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Int. J. Environ. Res. Public Health 2017, 14(11), 1351; doi:10.3390/ijerph14111351

Effects of Airborne Particulate Matter on Respiratory Health in a Community near a Cement Factory in Chilanga, Zambia: Results from a Panel Study

1
Department of Environmental Health, Chainama College of Health Sciences, P.O. Box 33991, Lusaka 10101, Zambia
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Department of Clinical Medicine, Chainama College of Health Sciences, P.O. Box 33991, Lusaka 10101, Zambia
3
Department of Environmental Health Science, School of Public Health, University of Michigan, Ann Arbor, MI 48109, USA
4
Department of Health Behavior and Health Education, School of Public Health, University of Michigan, Ann Arbor, MI 48109, USA
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Public Health Unit, School of Medicine, Copperbelt University, P.O. Box 71191, Ndola 10101, Zambia
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School of Health Sciences, University of Lusaka, P.O. Box 36711, Lusaka 10101, Zambia
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School of Public Health and Health System, Health Sciences Faculty, University of Pretoria, P.O. Box 667, Pretoria 0001, South Africa
*
Author to whom correspondence should be addressed.
Academic Editor: Kim Natasha Dirks
Received: 20 September 2017 / Revised: 25 October 2017 / Accepted: 2 November 2017 / Published: 6 November 2017
(This article belongs to the Section Environmental Health)
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Abstract

We conducted a panel study to investigate seasonal variations in concentrations of airborne PM2.5 and PM10 and the effects on respiratory health in a community near a cement factory; in Chilanga; Zambia. A panel of 63 and 55 participants aged 21 to 59 years from a community located at the edge of the factory within 1 km and a control community located 18 km from the factory respectively; were followed up for three climatic seasons July 2015 to February 2016. Symptom diary questionnaires were completed and lung function measurements taken daily for 14 days in each of the three climatic seasons. Simultaneously, PM2.5 and PM10 concentrations in ambient air were monitored at a fixed site for each community. Mean seasonal concentrations of PM2.5 and PM10 ranged from 2.39–24.93 μg/m3 and 7.03–68.28 μg/m3 respectively in the exposed compared to the control community 1.69–6.03 μg/m3 and 2.26–8.86 μg/m3. The incident rates of reported respiratory symptoms were higher in the exposed compared to the control community: 46.3 vs. 13.8 for cough; 41.2 vs. 9.6 for phlegm; 49.0 vs.12.5 for nose; and 13.9 vs. 3.9 for wheeze per 100 person-days. There was a lower performance on all lung indices in the exposed community compared to the control; overall the mean FEV1 (forced expiratory volume in one second) and FVC (forced vital capacity) predicted percentage for the exposed was six and four percentage points lower than the control. Restriction of industrial emissions coupled with on-going monitoring and regulatory enforcement are needed to ensure that PM (airborne particulate matter) levels in the ambient air are kept within recommended levels to safeguard the respiratory health of nearby community residents. View Full-Text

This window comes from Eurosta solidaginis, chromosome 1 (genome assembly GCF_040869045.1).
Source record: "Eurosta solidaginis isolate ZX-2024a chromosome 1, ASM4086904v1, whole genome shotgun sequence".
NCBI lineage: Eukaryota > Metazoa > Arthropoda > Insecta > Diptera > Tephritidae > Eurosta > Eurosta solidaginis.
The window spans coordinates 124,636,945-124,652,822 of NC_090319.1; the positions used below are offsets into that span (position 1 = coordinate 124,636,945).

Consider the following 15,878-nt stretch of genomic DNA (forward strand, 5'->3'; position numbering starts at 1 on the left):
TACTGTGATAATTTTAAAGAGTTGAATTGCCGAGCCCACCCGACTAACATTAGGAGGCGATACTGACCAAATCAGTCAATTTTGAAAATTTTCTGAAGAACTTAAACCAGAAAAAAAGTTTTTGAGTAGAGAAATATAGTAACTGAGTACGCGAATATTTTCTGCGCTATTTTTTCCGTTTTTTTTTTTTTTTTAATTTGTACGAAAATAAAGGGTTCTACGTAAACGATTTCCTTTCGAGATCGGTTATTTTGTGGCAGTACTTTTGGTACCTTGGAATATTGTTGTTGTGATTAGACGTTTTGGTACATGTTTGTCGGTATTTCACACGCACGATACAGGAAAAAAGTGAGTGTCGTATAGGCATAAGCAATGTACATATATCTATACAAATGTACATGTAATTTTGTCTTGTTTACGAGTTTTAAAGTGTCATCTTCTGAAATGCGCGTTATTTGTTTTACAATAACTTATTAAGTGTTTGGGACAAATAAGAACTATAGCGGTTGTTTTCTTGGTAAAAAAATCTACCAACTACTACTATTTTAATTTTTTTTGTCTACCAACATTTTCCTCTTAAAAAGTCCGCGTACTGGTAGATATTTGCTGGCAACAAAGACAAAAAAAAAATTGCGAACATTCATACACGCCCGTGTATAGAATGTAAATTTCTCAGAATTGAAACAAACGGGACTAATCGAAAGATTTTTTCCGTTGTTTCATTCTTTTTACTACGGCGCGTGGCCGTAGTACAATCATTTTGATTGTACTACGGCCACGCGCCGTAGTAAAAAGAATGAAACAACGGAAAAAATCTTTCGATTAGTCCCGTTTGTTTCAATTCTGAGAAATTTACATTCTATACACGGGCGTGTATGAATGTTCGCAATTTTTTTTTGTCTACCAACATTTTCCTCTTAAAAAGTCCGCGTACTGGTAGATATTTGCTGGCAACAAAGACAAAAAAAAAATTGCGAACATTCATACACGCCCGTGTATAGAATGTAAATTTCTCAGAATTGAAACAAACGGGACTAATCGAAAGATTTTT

Keywords: cement production; emissions; PM2.5; PM10; respiratory symptoms; lung function; community; Zambia cement production; emissions; PM2.5; PM10; respiratory symptoms; lung function; community; Zambia
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Nkhama, E.; Ndhlovu, M.; Dvonch, J.T.; Lynam, M.; Mentz, G.; Siziya, S.; Voyi, K. Effects of Airborne Particulate Matter on Respiratory Health in a Community near a Cement Factory in Chilanga, Zambia: Results from a Panel Study. Int. J. Environ. Res. Public Health 2017, 14, 1351.

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